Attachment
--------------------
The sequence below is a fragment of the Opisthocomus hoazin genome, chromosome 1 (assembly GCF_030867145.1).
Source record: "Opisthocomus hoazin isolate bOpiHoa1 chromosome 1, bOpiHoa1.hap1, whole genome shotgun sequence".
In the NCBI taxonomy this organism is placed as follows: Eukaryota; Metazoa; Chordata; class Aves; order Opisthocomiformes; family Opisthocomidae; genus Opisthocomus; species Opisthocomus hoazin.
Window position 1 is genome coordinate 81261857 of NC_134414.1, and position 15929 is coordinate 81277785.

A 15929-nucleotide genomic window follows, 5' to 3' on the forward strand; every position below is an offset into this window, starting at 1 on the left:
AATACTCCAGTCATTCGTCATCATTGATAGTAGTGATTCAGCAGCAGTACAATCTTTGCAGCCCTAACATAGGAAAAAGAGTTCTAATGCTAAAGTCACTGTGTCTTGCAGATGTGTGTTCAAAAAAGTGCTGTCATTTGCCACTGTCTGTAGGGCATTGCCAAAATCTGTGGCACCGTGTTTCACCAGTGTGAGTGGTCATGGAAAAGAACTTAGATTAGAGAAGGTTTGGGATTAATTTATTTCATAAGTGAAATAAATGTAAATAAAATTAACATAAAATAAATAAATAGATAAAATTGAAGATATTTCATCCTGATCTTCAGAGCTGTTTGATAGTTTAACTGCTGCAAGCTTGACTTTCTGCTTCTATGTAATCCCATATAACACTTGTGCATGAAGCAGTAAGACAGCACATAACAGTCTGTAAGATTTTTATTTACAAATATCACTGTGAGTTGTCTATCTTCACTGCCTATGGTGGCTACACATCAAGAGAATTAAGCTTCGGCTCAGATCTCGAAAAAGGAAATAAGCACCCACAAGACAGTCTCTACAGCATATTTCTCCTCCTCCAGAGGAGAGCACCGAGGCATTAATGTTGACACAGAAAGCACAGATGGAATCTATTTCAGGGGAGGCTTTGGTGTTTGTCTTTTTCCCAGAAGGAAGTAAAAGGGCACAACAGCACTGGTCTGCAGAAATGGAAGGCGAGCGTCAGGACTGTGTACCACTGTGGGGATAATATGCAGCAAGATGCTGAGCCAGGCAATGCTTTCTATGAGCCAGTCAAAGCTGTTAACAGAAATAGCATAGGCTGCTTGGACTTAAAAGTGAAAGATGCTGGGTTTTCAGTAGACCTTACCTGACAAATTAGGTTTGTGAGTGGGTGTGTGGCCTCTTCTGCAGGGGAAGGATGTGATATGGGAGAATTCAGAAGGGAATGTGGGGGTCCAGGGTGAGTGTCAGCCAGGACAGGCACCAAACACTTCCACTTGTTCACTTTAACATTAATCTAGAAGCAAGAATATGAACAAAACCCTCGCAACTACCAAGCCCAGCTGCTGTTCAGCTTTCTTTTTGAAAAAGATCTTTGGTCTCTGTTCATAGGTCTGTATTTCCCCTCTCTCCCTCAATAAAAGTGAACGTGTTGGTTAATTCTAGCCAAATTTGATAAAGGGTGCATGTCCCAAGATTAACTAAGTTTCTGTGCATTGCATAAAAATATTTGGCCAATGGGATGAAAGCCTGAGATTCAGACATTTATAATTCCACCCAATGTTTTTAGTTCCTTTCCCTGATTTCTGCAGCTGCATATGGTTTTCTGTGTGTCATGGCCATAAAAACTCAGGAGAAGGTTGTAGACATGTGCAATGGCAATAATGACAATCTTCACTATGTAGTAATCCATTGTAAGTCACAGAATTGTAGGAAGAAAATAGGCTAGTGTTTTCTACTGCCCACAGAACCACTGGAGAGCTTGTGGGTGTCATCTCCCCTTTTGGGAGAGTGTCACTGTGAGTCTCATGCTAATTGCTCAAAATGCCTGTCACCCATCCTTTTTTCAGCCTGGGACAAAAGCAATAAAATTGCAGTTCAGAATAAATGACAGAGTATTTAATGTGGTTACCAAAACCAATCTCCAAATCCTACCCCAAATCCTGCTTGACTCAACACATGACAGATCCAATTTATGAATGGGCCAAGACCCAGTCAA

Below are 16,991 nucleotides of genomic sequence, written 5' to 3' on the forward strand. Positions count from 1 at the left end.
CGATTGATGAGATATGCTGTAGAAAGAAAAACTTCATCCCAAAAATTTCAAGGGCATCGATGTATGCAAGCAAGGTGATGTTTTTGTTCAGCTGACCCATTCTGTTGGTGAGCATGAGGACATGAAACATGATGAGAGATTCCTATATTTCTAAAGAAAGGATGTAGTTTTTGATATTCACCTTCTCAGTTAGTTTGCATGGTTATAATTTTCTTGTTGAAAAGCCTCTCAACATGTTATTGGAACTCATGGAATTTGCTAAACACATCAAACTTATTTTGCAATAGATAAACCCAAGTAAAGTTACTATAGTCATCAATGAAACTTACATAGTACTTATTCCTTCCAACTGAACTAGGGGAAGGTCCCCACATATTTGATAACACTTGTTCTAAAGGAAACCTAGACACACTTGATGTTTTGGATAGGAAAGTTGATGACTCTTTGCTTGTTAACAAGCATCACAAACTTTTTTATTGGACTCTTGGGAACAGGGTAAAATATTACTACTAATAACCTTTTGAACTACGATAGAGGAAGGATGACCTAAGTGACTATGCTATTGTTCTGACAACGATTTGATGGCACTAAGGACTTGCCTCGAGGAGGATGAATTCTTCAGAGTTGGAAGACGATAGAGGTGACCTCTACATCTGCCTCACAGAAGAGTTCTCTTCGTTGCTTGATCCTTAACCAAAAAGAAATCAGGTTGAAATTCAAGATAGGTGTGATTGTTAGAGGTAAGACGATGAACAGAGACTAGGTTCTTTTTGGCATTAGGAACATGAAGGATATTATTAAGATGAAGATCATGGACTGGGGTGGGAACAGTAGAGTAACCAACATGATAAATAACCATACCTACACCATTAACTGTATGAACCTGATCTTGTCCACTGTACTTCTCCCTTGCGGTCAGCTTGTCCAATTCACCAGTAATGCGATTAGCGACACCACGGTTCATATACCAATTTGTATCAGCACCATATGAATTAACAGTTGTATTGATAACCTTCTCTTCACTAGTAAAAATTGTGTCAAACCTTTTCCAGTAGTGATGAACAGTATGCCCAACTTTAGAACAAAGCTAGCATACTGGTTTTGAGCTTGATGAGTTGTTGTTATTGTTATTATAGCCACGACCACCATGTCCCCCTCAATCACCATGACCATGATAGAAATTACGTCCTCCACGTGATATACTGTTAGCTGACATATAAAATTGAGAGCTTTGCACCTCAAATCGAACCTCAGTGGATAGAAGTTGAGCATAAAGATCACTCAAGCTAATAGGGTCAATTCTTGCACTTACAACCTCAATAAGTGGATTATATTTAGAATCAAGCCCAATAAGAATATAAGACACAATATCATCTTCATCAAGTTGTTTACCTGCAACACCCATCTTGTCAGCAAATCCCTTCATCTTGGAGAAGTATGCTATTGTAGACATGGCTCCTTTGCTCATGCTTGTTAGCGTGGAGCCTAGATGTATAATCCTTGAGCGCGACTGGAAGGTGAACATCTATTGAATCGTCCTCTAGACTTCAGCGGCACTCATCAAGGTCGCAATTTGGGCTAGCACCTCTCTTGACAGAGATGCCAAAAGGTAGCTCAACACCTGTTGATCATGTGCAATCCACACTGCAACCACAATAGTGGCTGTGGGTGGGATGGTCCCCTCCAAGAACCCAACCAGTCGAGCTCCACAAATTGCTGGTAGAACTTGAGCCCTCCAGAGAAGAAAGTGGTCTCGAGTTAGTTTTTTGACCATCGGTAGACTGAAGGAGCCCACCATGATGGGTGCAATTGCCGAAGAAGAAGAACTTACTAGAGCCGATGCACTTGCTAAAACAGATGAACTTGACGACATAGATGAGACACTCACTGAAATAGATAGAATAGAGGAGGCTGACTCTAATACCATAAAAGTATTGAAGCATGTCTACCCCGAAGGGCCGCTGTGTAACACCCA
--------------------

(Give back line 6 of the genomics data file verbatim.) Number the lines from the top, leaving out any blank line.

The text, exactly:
AATACTCCAGTCATTCGTCATCATTGATAGTAGTGATTCAGCAGCAGTACAATCTTTGCAGCCCTAACATAGGAAAAAGAGTTCTAATGCTAAAGTCACTGTGTCTTGCAGATGTGTGTTCAAAAAAGTGCTGTCATTTGCCACTGTCTGTAGGGCATTGCCAAAATCTGTGGCACCGTGTTTCACCAGTGTGAGTGGTCATGGAAAAGAACTTAGATTAGAGAAGGTTTGGGATTAATTTATTTCATAAGTGAAATAAATGTAAATAAAATTAACATAAAATAAATAAATAGATAAAATTGAAGATATTTCATCCTGATCTTCAGAGCTGTTTGATAGTTTAACTGCTGCAAGCTTGACTTTCTGCTTCTATGTAATCCCATATAACACTTGTGCATGAAGCAGTAAGACAGCACATAACAGTCTGTAAGATTTTTATTTACAAATATCACTGTGAGTTGTCTATCTTCACTGCCTATGGTGGCTACACATCAAGAGAATTAAGCTTCGGCTCAGATCTCGAAAAAGGAAATAAGCACCCACAAGACAGTCTCTACAGCATATTTCTCCTCCTCCAGAGGAGAGCACCGAGGCATTAATGTTGACACAGAAAGCACAGATGGAATCTATTTCAGGGGAGGCTTTGGTGTTTGTCTTTTTCCCAGAAGGAAGTAAAAGGGCACAACAGCACTGGTCTGCAGAAATGGAAGGCGAGCGTCAGGACTGTGTACCACTGTGGGGATAATATGCAGCAAGATGCTGAGCCAGGCAATGCTTTCTATGAGCCAGTCAAAGCTGTTAACAGAAATAGCATAGGCTGCTTGGACTTAAAAGTGAAAGATGCTGGGTTTTCAGTAGACCTTACCTGACAAATTAGGTTTGTGAGTGGGTGTGTGGCCTCTTCTGCAGGGGAAGGATGTGATATGGGAGAATTCAGAAGGGAATGTGGGGGTCCAGGGTGAGTGTCAGCCAGGACAGGCACCAAACACTTCCACTTGTTCACTTTAACATTAATCTAGAAGCAAGAATATGAACAAAACCCTCGCAACTACCAAGCCCAGCTGCTGTTCAGCTTTCTTTTTGAAAAAGATCTTTGGTCTCTGTTCATAGGTCTGTATTTCCCCTCTCTCCCTCAATAAAAGTGAACGTGTTGGTTAATTCTAGCCAAATTTGATAAAGGGTGCATGTCCCAAGATTAACTAAGTTTCTGTGCATTGCATAAAAATATTTGGCCAATGGGATGAAAGCCTGAGATTCAGACATTTATAATTCCACCCAATGTTTTTAGTTCCTTTCCCTGATTTCTGCAGCTGCATATGGTTTTCTGTGTGTCATGGCCATAAAAACTCAGGAGAAGGTTGTAGACATGTGCAATGGCAATAATGACAATCTTCACTATGTAGTAATCCATTGTAAGTCACAGAATTGTAGGAAGAAAATAGGCTAGTGTTTTCTACTGCCCACAGAACCACTGGAGAGCTTGTGGGTGTCATCTCCCCTTTTGGGAGAGTGTCACTGTGAGTCTCATGCTAATTGCTCAAAATGCCTGTCACCCATCCTTTTTTCAGCCTGGGACAAAAGCAATAAAATTGCAGTTCAGAATAAATGACAGAGTATTTAATGTGGTTACCAAAACCAATCTCCAAATCCTACCCCAAATCCTGCTTGACTCAACACATGACAGATCCAATTTATGAATGGGCCAAGACCCAGTCAA